Lichen planopilaris is the specific name given to lichen planus in hair bearing region of skin (usually the scalp) that may cause permanent, scarring alopecia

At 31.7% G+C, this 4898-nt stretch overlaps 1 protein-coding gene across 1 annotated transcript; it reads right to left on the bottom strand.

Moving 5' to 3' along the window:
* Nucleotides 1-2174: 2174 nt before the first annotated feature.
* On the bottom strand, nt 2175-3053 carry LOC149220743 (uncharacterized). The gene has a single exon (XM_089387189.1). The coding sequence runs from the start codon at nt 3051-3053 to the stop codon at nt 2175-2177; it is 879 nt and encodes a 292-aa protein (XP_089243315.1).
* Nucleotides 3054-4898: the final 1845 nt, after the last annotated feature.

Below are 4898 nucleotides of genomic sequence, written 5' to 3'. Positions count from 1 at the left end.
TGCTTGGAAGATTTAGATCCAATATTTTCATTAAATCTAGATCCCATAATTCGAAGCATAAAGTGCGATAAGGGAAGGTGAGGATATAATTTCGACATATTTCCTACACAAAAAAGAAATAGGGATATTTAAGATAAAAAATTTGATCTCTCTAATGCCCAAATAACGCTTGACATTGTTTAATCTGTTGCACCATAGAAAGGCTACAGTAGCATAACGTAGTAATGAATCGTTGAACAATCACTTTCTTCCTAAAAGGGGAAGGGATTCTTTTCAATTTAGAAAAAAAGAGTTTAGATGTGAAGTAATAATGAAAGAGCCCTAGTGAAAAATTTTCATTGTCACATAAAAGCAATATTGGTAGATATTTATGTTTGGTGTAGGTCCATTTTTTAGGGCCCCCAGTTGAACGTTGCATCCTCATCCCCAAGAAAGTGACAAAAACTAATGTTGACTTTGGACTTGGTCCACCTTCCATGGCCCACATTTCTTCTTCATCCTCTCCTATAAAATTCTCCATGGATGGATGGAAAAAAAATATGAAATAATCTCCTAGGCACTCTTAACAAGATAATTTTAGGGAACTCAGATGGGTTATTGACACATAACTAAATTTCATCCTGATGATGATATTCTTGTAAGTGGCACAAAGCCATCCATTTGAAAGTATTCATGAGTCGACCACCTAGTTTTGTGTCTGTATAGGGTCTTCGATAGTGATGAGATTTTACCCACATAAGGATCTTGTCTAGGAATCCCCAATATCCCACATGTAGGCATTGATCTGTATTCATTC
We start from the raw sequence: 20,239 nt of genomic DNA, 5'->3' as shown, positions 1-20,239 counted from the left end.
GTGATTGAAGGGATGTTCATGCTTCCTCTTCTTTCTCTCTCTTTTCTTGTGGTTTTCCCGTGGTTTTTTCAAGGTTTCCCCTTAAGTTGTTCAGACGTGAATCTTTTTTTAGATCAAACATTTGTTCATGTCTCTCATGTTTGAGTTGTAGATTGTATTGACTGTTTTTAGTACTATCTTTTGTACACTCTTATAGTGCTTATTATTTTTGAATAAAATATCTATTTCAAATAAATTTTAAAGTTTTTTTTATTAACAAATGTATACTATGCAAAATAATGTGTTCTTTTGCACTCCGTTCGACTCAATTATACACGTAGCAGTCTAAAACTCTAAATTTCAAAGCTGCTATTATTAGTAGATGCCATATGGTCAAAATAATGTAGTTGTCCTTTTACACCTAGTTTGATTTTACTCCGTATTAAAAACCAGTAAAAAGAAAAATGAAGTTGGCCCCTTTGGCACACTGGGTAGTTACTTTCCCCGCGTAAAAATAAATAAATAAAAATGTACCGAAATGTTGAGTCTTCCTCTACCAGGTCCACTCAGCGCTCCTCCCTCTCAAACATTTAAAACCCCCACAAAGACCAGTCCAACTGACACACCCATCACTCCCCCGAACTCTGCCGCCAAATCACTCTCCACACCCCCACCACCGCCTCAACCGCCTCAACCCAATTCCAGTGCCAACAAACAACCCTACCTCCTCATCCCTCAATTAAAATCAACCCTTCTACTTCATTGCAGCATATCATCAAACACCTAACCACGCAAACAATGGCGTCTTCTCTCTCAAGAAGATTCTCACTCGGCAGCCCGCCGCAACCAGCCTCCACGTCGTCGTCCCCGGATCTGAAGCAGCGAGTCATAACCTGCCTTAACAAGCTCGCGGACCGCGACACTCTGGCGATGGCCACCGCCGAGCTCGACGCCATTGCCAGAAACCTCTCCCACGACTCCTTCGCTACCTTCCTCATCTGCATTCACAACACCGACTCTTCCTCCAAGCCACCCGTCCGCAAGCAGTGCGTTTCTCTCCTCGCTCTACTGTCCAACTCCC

In fact, up to 40% of scarring alopecia cases that an expert will see are due to lichen planopilaris. Lichen planopilaris is seen in individuals as young as 13 years old. The hair loss caused by lichen planopilaris presents itself as distinct patches of hair loss that may expand and coalesce over time. The condition develops so slowly that even after several years of the disease the patches of alopecia may be small and inconspicuous. Lichen planopilaris is a poorly understood form of hair loss and there is much confusion in distinguishing it from systemic lupus erythematosus, frontal fibrosing alopecia, and another disease called mixed inflammatory destructive alopecia. Some experts claim that lichen planopilaris is the same as pseudopelade, however, the majority of experts believe there are subtle distinctions between the two diseases. Skin biopsies are often employed when diagnosing lichen planopilaris. Within the skin there may be an abnormal infiltration of primary lymphocyte immune cells and deposition of immunoglobulins. Some experts may use direct immunofluorescence staining techniques to look for antibody deposits in the affected tissue. Other experts have found that staining biopsy tissues with dyes specific for elastic fibres significantly help to diagnose lichen planopilaris from other scarring alopecias. Simple biopsy staining procedures can also help in indentifying lichen planopilaris. Sometimes there is inflammation around the affected hair follicles, especially in the early stages of disease development, however, inflammation is not always present. Despite the presence of an immune response, not all experts regard lichen planopilaris as an immune medicated disease. The most popular treatment methods involve use of corticosteriods. However, the effectiveness of these treatments varies considerably from person to person. A recent thread in our forum was started by a member with Lichen planopilaris. Click here to view the thread

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